Sunday Next Before Advent – 2015

Sunday Next Before Advent

The Gospel. St. John 6. 5.

At that time: When Jesus then lifted up his eyes, and saw a great company come unto him, he saith unto Philip ; Whence shall we buy bread, that these may eat? And this he said to prove him : for he himself knew what he would do. Philip answered him ; Two hundred pennyworth of bread is not sufficient for them, that every one of them may take a little. One of his disciples, Andrew, Simon Peter’s brother, saith unto him ; There is a lad here, which hath five barley loaves, and two small fishes : but what are they among so many? And Jesus said ; Make the men sit down. Now there was much grass in the place. So the men sat down in number about five thousand. And Jesus took the loaves ; and when he had given thanks, he distributed to the disciples, and the disciples to them that were set down ; and likewise of the fishes as much as they would. When they were filled, he said unto his disciples ; Gather up the fragments that remain, that nothing be lost. Therefore they gathered them together, and filled twelve baskets with the fragments of the five barley loaves, which remained over and above unto them that had eaten. Then those men, when they had seen the miracle that Jesus did, said, this is of a truth that prophet that should come into the world.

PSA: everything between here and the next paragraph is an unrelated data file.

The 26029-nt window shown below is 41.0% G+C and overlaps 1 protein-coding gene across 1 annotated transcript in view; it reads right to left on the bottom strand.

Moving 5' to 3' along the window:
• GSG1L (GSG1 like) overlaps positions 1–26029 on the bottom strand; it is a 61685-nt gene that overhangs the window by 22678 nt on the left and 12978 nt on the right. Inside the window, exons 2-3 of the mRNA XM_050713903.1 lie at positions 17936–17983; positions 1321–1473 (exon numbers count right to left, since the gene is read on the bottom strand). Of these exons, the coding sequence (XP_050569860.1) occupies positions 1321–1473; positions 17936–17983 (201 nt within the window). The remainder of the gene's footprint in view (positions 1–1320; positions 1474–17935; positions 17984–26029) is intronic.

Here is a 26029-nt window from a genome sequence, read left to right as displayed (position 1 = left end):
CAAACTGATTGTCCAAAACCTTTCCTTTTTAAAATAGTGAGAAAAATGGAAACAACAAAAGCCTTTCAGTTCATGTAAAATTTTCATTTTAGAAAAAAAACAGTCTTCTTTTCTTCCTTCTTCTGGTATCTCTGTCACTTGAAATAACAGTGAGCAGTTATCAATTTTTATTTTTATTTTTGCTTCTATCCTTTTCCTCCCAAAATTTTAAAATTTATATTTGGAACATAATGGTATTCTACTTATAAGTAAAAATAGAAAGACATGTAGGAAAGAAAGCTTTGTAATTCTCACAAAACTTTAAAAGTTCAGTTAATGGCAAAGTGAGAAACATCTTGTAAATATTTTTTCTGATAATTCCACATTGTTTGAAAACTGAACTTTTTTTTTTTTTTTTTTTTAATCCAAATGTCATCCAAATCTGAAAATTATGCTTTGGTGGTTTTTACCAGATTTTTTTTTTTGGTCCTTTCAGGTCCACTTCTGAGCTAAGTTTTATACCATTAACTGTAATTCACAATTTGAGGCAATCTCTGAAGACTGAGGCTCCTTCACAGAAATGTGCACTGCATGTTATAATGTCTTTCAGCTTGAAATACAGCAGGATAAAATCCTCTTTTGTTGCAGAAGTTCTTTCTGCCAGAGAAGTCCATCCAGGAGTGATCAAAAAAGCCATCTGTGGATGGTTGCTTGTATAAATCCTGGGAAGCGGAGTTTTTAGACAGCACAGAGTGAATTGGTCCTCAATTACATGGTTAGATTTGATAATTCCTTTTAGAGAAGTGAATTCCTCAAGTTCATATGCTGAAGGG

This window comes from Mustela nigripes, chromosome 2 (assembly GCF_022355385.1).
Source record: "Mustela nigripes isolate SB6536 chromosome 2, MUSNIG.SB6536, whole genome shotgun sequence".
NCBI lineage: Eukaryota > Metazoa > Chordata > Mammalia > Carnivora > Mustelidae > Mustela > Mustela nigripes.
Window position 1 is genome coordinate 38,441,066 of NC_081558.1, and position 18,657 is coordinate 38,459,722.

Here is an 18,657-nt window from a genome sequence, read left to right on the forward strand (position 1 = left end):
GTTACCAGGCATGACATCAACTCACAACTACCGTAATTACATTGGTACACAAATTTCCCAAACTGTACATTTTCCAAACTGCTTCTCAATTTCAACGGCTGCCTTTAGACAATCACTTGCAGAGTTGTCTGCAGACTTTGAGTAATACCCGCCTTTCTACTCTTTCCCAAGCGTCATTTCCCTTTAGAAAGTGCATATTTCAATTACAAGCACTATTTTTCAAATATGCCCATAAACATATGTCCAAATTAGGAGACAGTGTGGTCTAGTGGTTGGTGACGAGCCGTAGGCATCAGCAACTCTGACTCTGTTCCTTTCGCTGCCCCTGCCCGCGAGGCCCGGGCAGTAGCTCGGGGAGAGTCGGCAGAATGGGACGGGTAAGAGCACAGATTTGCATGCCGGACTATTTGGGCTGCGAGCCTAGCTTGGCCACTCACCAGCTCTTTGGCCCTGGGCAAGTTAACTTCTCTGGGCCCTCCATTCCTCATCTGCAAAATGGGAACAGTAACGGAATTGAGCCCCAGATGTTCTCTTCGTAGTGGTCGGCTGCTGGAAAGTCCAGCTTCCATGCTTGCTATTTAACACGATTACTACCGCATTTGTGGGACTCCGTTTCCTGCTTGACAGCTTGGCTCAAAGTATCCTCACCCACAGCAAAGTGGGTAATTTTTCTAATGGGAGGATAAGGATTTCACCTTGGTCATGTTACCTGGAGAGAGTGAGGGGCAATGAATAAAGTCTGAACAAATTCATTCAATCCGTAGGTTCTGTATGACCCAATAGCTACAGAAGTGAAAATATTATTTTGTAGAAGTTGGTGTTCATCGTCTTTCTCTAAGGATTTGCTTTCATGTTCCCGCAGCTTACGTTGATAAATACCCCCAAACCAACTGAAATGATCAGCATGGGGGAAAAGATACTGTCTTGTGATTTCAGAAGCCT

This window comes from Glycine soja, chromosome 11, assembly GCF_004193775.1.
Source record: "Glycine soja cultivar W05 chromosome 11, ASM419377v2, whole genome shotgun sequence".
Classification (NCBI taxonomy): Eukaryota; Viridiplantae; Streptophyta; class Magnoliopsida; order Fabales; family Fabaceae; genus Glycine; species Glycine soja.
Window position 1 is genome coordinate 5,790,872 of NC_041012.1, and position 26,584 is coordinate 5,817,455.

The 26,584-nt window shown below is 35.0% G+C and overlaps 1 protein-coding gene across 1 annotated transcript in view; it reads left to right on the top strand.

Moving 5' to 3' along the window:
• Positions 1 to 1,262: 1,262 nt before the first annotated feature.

I have no doubt that by now we are all more than familiar with today’s Gospel lesson; Christ’s miraculous multiplication of the loaves and fishes. Certainly we can recite the particulars from memory; a great crowd of people have come to hear Jesus speak, and Our Lord, sensing that the multitude is getting hungry, challenges his Apostles to feed them. After casting about for a bit, they bring to Jesus a small amount of cheap bread and a couple of small fish, which they have procured from a young boy. And after invoking a blessing, Jesus has the Apostles distribute this food, and tells them to gather up the remains after everyone has eaten. To everyone’s amazement, the “leftovers” are enough to fill twelve baskets.